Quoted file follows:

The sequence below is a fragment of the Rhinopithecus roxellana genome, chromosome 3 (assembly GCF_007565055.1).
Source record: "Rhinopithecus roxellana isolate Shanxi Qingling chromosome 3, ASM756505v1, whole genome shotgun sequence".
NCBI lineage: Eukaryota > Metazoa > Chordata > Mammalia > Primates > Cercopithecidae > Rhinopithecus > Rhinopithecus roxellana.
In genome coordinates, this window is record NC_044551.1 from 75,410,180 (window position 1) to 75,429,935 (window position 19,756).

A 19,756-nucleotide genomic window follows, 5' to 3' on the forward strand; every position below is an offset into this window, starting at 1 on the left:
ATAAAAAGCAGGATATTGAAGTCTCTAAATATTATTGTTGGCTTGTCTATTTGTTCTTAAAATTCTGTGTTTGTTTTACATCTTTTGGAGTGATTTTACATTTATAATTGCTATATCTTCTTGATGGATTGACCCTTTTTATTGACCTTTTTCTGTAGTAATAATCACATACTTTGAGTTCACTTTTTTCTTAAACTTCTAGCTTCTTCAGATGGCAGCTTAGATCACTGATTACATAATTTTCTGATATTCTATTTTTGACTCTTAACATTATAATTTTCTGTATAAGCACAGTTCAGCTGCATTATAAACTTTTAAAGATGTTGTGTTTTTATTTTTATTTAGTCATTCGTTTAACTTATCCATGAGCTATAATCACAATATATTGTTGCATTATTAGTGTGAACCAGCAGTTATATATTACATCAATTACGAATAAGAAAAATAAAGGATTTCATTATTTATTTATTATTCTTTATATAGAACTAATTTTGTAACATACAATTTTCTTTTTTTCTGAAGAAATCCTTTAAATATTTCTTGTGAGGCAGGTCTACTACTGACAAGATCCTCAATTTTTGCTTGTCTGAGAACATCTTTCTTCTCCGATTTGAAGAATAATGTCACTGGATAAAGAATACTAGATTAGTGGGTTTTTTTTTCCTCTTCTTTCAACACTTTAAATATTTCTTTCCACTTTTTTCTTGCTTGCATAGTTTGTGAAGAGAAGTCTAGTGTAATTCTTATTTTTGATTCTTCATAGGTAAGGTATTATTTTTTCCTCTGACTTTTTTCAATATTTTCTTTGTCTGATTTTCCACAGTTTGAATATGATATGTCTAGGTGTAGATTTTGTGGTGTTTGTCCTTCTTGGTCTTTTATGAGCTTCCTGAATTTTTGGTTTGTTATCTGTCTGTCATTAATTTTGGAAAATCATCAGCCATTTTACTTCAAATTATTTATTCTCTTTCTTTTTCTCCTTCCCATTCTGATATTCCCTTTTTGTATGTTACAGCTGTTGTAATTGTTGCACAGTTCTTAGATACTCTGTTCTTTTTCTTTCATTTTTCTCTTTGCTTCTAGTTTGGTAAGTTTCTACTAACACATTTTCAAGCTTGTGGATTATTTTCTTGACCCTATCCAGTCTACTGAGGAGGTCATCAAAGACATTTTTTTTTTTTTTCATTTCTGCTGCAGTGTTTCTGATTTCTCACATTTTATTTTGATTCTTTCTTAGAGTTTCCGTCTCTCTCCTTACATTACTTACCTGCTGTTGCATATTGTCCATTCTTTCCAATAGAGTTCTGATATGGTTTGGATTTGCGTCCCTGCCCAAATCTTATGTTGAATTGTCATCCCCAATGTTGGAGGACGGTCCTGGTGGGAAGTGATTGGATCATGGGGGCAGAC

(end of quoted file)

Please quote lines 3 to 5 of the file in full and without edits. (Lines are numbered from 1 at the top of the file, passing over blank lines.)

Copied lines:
NCBI lineage: Eukaryota > Metazoa > Chordata > Mammalia > Primates > Cercopithecidae > Rhinopithecus > Rhinopithecus roxellana.
In genome coordinates, this window is record NC_044551.1 from 75,410,180 (window position 1) to 75,429,935 (window position 19,756).

A 19,756-nucleotide genomic window follows, 5' to 3' on the forward strand; every position below is an offset into this window, starting at 1 on the left: